“Helping these two horses has been a collaborative effort. Thanks to our community, Billy and Rosie’s future looks promising,” says Ilka Daniel, The Humane Society’s director of animal protection. Getting the two malnourished horses to The HSVBIRC was achieved thanks to an equine trailer loaned by the Indian River County Department of Animal Control along with help from Sergeant Brad Fojtik and Deputy Davie Partin of The Indian River County Sheriff’s Office Ranch and Grove division. HSVBIRC equine volunteers John Thompson and Bruce Dangerfield assisted with the transport and veterinarian Tanya Ciacciarelli of East Coast Animal Medical Center has been monitoring Billy and Rosie’s health. More…
The SorensenRealEstate.com Tennis Classic returns to Vero Beach for the 20th consecutive year; the city also hosted USTA Pro Circuit tournaments from 1979 to 1981 and in 1983. It is the first of three consecutive clay-court USTA Pro Circuit Futures. In all, there are 15 events held in Florida in 2014. In conjunction with USTA Player Development, the USTA Pro Circuit continues to emphasize the importance of increased training for younger players on clay.
Qualifying draw be can Friday and main draw, including 32 singles and 16 doubles, begins April 29 at the Boulevard Village & Tennis Club. More…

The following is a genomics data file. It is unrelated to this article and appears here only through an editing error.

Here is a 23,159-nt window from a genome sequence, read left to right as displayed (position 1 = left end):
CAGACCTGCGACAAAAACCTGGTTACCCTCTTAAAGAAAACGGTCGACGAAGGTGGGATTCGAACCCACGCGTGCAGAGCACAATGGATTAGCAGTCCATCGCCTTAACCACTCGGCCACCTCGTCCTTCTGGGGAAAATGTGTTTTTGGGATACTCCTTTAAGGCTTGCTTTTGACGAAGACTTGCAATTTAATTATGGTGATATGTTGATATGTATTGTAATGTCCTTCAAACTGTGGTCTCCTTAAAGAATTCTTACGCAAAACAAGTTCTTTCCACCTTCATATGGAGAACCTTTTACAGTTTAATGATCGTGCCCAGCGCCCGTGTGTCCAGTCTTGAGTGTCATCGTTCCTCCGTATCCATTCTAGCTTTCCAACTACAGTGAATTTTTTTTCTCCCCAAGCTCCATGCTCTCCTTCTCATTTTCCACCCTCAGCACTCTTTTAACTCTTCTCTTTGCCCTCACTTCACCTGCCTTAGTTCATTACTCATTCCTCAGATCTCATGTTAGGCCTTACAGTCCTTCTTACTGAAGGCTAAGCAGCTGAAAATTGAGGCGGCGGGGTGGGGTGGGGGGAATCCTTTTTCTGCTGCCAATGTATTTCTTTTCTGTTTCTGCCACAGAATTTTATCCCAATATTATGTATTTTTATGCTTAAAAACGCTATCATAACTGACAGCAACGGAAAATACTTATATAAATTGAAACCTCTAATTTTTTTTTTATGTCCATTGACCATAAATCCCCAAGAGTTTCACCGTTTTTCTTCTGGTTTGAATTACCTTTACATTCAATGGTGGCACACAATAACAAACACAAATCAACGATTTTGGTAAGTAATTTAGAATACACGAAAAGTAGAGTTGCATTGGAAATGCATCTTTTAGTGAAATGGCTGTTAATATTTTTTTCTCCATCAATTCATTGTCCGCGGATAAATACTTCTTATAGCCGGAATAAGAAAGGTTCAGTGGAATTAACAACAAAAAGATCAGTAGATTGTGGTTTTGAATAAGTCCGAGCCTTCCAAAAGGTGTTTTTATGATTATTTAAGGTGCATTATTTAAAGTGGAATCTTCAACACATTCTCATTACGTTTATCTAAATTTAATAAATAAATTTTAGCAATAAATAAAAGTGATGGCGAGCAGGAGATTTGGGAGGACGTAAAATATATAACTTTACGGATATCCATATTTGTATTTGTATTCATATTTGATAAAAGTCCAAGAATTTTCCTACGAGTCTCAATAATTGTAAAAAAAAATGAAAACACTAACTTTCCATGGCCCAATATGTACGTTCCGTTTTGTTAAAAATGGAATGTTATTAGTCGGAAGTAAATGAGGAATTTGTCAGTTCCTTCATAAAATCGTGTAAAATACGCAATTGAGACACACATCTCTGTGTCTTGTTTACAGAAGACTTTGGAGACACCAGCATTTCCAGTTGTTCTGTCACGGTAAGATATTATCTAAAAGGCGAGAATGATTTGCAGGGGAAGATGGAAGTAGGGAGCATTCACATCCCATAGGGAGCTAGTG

The City of Vero Beach Recreation Department and Mulligan’s Beach House will hold the 55th Annual Easter Egg Hunt on Saturday, April 12, 2014. Hunting will take place on the beach behind Mulligan’s in Vero Beach beginning at 10am sharp! Children ages 0 – 9 are invited to participate in this free event. More…
The prestigious U.S. Soccer National Coaches “A” License Course begins Saturday, April 5th, for a nine-day camp at Historic Dodgertown. The course will include lectures, class work and field instruction showcasing Historic Dodgertown’s diversity in hosting sport and conference center events. This sold out camp teaches concepts toward coaching elite junior level and senior level players. Candidates are only eligible for obtaining an “A” license after holding a “B” license for a minimum of one year and meeting age requirements. This intense course consists of 30 classroom hours and 40 field session hours, along with great attention given to one’s ability to read and understand the game. Coaches are then evaluated on their ability to accurately transfer that understanding to their players. MORE…
The following email was sent to members of the FMPA by Glenn Heran, introducing himself, although he probably needs no introduction. In this case, he is exchanging his anti-FMPA hat (the FMPA is “an institution of inefficiency that should no longer exist”) for a private citizen hat. That would be difficult since up to now he has been an unabashed volunteer lobbyist for FPL. Although he says he has lived in Vero Beach for 23 years, he is not a resident of the City of Vero Beach. This email was sent in advance of a previously arranged and well-publicized meeting Wednesday between City of Vero Beach officials and representatives of the FMPA. City officials found out about Heran’s “citizen diplomacy” after they arrived for the meeting.